I have been so busy so far this year I have struggled even to find a moment to keep in touch with some of my friends, especially those not logistically close to home. When a far away friends blog goes quiet for too long unless you know they are really busy you do begin to worry something may be wrong. One dear friends had even begun to become concerned for me & phoned to see how I was. Julia a very intuitive friend sensed there may be something wrong. I had not been able to get near my computer for a while & not been home when she had phoned. By chance she caught up with me & her call was really appreciated.

Below is part of an email to my inspirational volunteer manager at the hospital where I began my new working life. She was the only person who I felt needed to know all of my past as I began my attempt to return to the workplace with my new more appropriate role in life. I had to give up my previous career of nearly thirty years due to ill heath & my job no longer existing back in 2005 & it’s been a long journey back. The email covers my experiences over the last ten days or so but also a bit about how I feel now, my reflections writing this blog post, with my new life & how grateful I am for our NHS.

Dear ##

Last Tuesday I came home from work with a piercing headache & felt sick. I just could not settle & before I could react I experienced the worst panic attack of my life.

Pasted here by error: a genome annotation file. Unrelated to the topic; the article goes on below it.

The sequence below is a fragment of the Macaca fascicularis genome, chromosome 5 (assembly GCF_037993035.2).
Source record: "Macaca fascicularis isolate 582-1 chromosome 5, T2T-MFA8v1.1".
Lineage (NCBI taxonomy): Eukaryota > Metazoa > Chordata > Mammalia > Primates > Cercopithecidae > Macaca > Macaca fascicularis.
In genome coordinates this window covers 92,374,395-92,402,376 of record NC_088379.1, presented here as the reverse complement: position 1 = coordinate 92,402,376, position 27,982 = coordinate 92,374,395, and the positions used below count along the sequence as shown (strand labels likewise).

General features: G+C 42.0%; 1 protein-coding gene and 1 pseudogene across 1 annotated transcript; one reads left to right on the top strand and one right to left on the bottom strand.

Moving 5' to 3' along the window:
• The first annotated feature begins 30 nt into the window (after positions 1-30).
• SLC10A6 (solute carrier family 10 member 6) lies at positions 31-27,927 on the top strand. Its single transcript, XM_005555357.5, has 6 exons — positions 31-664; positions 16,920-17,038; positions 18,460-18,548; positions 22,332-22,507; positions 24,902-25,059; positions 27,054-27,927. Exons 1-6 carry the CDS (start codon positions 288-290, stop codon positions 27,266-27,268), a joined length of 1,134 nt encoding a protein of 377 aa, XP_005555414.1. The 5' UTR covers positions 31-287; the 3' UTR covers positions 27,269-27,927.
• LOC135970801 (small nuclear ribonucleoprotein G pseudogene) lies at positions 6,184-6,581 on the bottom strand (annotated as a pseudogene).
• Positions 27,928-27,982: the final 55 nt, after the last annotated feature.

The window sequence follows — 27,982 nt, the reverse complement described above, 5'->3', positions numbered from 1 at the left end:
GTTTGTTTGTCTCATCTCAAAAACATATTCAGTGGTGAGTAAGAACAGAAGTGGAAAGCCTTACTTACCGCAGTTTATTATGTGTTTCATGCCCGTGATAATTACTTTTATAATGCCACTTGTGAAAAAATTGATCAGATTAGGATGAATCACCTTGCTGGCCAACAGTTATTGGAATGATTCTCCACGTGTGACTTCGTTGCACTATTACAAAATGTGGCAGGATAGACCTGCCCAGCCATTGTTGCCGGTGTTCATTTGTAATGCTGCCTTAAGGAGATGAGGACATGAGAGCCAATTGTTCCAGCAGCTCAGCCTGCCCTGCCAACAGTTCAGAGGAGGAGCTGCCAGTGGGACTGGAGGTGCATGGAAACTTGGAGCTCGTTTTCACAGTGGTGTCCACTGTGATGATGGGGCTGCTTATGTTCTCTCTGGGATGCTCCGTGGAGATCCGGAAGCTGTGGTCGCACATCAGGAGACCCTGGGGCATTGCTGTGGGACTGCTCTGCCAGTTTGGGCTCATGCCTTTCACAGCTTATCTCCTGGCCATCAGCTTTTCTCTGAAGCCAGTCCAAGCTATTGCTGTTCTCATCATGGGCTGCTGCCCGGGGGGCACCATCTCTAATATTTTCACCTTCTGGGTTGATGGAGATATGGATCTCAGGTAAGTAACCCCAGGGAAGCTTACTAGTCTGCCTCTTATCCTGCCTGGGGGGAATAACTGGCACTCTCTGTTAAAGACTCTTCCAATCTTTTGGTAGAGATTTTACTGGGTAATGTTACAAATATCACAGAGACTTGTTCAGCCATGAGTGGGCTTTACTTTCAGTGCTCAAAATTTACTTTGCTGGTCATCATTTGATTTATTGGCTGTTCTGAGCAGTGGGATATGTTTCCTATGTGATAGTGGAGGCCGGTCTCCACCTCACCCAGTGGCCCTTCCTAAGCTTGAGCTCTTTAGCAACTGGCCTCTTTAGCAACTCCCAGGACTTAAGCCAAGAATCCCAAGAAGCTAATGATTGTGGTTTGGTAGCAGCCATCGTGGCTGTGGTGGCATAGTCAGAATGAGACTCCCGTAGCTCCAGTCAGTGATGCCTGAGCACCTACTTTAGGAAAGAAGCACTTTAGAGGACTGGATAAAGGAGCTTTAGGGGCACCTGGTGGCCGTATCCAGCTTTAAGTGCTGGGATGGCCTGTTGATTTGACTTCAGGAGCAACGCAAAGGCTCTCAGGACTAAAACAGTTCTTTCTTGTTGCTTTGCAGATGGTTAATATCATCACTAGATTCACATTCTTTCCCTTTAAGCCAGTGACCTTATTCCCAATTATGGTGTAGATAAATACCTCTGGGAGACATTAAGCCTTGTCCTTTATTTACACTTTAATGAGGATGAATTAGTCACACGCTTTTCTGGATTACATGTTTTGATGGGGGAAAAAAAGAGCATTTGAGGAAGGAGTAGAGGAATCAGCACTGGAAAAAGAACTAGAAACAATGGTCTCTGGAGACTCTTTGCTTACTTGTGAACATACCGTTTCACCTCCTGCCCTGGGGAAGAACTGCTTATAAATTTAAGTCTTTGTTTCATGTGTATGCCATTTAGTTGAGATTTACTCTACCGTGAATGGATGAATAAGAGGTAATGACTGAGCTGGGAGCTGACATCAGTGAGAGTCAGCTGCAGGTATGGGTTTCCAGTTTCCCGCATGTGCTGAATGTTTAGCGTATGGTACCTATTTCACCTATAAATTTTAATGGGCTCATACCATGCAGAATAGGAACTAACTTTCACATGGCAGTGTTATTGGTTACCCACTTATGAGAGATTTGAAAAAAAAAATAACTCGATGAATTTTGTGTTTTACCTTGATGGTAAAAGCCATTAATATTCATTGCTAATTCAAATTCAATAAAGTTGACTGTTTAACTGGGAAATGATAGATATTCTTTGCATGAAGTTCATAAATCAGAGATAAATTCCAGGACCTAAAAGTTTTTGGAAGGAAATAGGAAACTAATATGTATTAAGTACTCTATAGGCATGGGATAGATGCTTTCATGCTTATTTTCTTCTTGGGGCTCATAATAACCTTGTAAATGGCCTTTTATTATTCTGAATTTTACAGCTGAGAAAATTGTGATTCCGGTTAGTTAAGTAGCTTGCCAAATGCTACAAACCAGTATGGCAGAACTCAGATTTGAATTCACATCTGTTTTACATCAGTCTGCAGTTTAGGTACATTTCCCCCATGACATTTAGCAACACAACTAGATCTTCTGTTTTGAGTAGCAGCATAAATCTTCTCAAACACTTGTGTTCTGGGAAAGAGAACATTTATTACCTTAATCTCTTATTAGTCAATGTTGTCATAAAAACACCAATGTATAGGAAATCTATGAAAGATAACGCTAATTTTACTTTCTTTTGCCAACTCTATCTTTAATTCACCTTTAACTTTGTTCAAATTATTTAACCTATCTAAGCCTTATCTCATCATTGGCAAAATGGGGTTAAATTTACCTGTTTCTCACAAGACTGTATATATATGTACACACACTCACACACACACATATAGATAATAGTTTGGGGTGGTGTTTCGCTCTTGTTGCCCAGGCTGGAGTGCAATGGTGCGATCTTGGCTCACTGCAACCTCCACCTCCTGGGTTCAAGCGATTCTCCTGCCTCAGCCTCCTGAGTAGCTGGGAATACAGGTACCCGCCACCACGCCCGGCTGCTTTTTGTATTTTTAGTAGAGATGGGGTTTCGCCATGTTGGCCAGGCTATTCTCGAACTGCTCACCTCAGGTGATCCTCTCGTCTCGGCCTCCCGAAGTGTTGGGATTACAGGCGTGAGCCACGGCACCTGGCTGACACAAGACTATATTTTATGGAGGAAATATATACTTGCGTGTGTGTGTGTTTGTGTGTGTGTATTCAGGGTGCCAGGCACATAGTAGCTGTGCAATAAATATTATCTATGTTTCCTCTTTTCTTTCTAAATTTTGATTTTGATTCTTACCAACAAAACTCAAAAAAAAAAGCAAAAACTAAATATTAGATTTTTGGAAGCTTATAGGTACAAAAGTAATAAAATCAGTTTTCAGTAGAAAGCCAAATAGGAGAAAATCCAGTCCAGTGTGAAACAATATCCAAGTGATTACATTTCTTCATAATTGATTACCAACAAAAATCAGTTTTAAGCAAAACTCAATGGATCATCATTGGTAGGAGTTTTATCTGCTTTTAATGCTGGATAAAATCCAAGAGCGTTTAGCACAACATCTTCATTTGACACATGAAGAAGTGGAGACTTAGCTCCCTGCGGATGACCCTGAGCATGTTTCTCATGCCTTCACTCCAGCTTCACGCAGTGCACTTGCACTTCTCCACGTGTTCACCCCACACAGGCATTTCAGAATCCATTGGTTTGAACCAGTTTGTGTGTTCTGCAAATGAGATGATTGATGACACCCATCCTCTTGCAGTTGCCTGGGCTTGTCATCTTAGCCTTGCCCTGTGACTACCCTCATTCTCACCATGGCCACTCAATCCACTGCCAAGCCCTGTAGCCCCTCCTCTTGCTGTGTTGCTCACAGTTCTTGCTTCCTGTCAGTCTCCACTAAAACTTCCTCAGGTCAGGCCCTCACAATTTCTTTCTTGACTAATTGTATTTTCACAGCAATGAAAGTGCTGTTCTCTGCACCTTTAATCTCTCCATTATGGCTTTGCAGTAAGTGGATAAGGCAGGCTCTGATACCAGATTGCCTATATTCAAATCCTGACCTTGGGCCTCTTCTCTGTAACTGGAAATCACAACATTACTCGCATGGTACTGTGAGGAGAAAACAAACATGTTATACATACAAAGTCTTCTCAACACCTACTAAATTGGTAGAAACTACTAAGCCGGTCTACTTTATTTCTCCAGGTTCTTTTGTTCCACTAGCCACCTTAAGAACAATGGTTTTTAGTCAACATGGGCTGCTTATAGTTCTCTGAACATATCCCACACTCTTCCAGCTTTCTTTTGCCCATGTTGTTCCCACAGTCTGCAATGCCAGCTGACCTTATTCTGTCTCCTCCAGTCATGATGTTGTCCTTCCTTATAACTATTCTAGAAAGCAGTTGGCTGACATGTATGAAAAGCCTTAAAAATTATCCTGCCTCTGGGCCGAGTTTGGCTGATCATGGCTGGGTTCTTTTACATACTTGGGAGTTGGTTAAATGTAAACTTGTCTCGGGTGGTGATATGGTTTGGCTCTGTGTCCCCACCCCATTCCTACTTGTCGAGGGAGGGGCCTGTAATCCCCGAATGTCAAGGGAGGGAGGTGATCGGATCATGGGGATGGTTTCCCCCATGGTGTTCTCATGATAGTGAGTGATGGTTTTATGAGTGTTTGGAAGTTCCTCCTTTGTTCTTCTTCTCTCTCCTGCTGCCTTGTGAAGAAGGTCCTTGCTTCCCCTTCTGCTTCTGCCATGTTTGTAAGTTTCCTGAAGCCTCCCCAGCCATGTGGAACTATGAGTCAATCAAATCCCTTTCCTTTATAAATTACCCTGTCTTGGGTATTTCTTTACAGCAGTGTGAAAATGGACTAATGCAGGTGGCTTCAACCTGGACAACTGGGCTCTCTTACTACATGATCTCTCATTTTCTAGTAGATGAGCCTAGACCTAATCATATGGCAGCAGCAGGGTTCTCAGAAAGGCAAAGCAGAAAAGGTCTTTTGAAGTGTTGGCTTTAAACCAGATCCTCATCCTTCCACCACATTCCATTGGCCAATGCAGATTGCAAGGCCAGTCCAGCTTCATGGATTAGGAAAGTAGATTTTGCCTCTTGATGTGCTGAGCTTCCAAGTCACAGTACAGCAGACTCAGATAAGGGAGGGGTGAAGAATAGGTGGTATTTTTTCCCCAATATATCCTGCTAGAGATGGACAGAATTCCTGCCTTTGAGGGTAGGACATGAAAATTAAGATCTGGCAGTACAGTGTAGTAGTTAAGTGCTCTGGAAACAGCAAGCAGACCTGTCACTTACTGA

http://http// My Mum phoned for a paramedic who arrived so quickly & was so helpful. He talked me down, slowly & calmly. My legs were numb but gradually he got me to focus on my surroundings and regain control of my breathing. I spent most of last Wednesday recovering in bed. I took your advice & let the ## department I work in, know I was unwell & not able to come in for a bit of "as & when" volunteering doing admin computer training that day. They were very understanding & so supportive. They really make me feel part of their team which means so much to me.

rom a previously very masculine dominated blokey bloke workplace and perceived role, I felt so much more at peace in the skin I was now in, the workplace & the way I was perceived now. I appreciate any job can be done by any gender but there are old fashioned views held in some quarters. Recent views expressed by the cavemen Andy Gray & Richard Keys spring to mind. The pressure heaped on their Innocent victim unintentional or not was thoughtless & so cruel. There is a fine line between banter and bullying of which both genders can be guilty but I digress.